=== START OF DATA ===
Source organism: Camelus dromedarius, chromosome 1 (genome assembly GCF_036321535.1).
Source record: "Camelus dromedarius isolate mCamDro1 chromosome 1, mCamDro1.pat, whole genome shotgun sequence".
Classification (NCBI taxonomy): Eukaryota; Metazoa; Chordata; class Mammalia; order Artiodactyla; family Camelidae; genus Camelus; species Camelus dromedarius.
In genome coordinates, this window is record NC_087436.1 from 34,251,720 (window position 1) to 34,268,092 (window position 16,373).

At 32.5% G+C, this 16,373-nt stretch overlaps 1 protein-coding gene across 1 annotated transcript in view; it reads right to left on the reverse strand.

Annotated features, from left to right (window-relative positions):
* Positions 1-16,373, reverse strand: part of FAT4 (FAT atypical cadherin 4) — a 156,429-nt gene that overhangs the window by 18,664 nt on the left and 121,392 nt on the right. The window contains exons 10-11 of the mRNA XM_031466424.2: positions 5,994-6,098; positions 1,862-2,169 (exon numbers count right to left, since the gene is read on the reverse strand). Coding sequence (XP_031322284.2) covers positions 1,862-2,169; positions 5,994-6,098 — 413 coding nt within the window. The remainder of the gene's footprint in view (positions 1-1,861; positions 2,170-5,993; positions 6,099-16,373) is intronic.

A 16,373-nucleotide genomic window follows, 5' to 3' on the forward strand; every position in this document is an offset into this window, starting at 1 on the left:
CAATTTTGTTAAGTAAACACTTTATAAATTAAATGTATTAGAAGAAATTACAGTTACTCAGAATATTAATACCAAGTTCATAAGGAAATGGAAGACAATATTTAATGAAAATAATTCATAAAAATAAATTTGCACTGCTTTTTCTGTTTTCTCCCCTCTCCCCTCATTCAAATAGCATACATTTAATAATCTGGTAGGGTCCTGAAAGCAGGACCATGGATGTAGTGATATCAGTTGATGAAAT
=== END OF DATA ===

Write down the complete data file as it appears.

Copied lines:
Source organism: Camelus dromedarius, chromosome 1 (genome assembly GCF_036321535.1).
Source record: "Camelus dromedarius isolate mCamDro1 chromosome 1, mCamDro1.pat, whole genome shotgun sequence".
Classification (NCBI taxonomy): Eukaryota; Metazoa; Chordata; class Mammalia; order Artiodactyla; family Camelidae; genus Camelus; species Camelus dromedarius.
In genome coordinates, this window is record NC_087436.1 from 34,251,720 (window position 1) to 34,268,092 (window position 16,373).

At 32.5% G+C, this 16,373-nt stretch overlaps 1 protein-coding gene across 1 annotated transcript in view; it reads right to left on the reverse strand.

Annotated features, from left to right (window-relative positions):
* Positions 1-16,373, reverse strand: part of FAT4 (FAT atypical cadherin 4) — a 156,429-nt gene that overhangs the window by 18,664 nt on the left and 121,392 nt on the right. The window contains exons 10-11 of the mRNA XM_031466424.2: positions 5,994-6,098; positions 1,862-2,169 (exon numbers count right to left, since the gene is read on the reverse strand). Coding sequence (XP_031322284.2) covers positions 1,862-2,169; positions 5,994-6,098 — 413 coding nt within the window. The remainder of the gene's footprint in view (positions 1-1,861; positions 2,170-5,993; positions 6,099-16,373) is intronic.

A 16,373-nucleotide genomic window follows, 5' to 3' on the forward strand; every position in this document is an offset into this window, starting at 1 on the left:
CAATTTTGTTAAGTAAACACTTTATAAATTAAATGTATTAGAAGAAATTACAGTTACTCAGAATATTAATACCAAGTTCATAAGGAAATGGAAGACAATATTTAATGAAAATAATTCATAAAAATAAATTTGCACTGCTTTTTCTGTTTTCTCCCCTCTCCCCTCATTCAAATAGCATACATTTAATAATCTGGTAGGGTCCTGAAAGCAGGACCATGGATGTAGTGATATCAGTTGATGAAAT